As a graduate student at Boston University, Mario supervised the research projects of eleven undergraduates, developing a passion for direct one-on-one work with students that remains one of his top priorities. He also engaged in a variety of other teaching and outreach activities including serving as a teaching fellow, and teaching and developing curricula for BU's BIOBUGS high school outreach program (Biology Inquiry & Outreach with Boston University Graduate Students).
View the workshop schedule and topics.
August 31, 1:00-4:30pm, room PRB 459
Workshop leaders: Kathryn Gardner, Manher Jariwala, and Bennett Goldberg
A hands-on workshop in the art and science of pedagogy, specifically to engage and train faculty and instructors interested in themselves training teaching fellows and graduate students to be excellent teachers. The workshop is based upon "A Bridge to Knowledge: Learning to Teach Biology," developed over the last decade in Biology (Gardner) and implemented also in Physics (see below). Attendees will be exposed to the goals and outcomes, methodology ofthat program and will run through a set of activities to gain first-hand experience. We also invite others from around the University to come and share some of their activities.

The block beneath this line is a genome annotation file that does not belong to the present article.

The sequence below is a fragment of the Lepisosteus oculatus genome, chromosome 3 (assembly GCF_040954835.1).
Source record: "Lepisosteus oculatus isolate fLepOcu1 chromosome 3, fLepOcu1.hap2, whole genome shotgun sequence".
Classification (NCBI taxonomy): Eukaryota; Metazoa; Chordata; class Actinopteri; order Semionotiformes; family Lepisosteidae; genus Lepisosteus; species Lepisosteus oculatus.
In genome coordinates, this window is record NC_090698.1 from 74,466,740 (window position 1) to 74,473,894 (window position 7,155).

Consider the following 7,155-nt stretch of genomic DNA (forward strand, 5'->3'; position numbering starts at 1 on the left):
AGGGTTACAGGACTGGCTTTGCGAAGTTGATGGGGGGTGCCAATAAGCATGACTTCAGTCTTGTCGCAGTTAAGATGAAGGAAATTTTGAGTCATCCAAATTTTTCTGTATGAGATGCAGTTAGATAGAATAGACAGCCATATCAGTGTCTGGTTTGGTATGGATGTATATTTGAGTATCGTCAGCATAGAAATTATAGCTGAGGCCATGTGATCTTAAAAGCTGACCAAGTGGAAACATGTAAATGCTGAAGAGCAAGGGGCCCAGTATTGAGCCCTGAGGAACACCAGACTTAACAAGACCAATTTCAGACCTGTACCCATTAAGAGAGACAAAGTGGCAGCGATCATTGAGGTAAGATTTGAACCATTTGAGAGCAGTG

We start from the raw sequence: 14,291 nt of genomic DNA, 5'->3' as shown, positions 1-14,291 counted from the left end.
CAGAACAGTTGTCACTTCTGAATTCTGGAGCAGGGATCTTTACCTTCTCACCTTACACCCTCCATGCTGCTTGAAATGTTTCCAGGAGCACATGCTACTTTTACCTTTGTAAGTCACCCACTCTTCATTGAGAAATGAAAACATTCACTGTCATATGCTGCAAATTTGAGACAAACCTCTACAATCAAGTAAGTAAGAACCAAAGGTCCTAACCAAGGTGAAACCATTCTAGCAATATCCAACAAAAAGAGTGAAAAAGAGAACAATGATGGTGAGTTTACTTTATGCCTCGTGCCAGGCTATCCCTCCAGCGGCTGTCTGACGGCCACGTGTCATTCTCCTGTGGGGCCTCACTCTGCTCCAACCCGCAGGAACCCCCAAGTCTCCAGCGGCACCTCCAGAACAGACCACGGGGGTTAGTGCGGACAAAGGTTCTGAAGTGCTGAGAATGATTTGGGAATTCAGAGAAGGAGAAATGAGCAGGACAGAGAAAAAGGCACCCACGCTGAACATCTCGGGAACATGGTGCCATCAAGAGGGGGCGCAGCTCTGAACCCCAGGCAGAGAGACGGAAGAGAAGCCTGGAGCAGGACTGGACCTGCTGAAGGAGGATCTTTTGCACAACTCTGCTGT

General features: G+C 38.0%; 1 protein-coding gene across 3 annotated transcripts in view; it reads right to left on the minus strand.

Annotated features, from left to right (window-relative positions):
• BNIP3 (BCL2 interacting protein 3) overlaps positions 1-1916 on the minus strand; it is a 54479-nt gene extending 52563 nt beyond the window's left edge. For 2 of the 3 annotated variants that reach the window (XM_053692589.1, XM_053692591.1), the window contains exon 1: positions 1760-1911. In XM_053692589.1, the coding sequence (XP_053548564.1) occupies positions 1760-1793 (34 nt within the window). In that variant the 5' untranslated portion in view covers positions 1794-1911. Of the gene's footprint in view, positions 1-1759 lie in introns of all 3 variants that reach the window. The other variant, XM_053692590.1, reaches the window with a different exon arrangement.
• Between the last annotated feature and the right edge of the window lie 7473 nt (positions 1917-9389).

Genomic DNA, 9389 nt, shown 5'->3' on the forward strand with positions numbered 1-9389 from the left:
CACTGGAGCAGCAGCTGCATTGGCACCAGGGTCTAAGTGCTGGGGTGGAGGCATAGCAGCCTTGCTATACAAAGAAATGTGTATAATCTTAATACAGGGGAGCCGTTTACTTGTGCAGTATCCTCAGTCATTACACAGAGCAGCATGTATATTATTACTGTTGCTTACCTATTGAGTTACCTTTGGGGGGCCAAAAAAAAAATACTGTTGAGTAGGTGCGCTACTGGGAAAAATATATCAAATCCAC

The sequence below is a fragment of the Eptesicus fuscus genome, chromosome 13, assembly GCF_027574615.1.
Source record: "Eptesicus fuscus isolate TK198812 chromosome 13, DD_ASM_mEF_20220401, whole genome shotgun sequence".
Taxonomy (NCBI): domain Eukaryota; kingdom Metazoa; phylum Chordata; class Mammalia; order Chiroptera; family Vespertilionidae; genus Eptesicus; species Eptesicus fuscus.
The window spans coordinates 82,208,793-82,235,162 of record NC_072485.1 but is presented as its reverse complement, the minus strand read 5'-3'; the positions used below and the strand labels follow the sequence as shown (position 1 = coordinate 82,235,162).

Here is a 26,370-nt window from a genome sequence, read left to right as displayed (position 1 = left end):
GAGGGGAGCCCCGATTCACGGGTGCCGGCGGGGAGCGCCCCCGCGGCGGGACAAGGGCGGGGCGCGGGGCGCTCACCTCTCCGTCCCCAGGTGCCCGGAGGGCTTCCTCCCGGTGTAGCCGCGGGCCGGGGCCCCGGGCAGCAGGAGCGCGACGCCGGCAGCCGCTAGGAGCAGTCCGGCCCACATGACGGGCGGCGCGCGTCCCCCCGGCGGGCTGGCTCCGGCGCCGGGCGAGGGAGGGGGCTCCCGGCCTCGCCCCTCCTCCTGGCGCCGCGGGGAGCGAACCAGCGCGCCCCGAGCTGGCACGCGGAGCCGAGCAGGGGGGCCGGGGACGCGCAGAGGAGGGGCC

"The Arts & Sciences Undergraduate Program in Neuroscience is launching a new high school outreach program this semester thanks to a $1.5 million grant from the Howard Hughes Medical Institute (HHMI) through their Undergraduate Science Education Initiative. The brainchild of two undergraduate students, Matthew Cobb and Dana Gannon, the program includes a semester-long course, paid summer lab experience, and visits from area high school science classes." Read More >>
Check out four different submissions by students in our program! http://blogs.bu.edu/ombs/2011/03/14/neuroscience-shirt-designs/
"Neuroscience at Boston University is booming. Introduced as an undergraduate major just a year and a half ago, it will be the second most popular science major in the College of Arts and Sciences by this fall. Still, only 4 of the 17 neuroscience majors graduating this year conducted enough original research to complete a senior honors thesis. 'We need to get a larger percentage of our students into laboratories,' says Paul Lipton, who will lead the new HHMI-funded program designed to do just that." Read More >>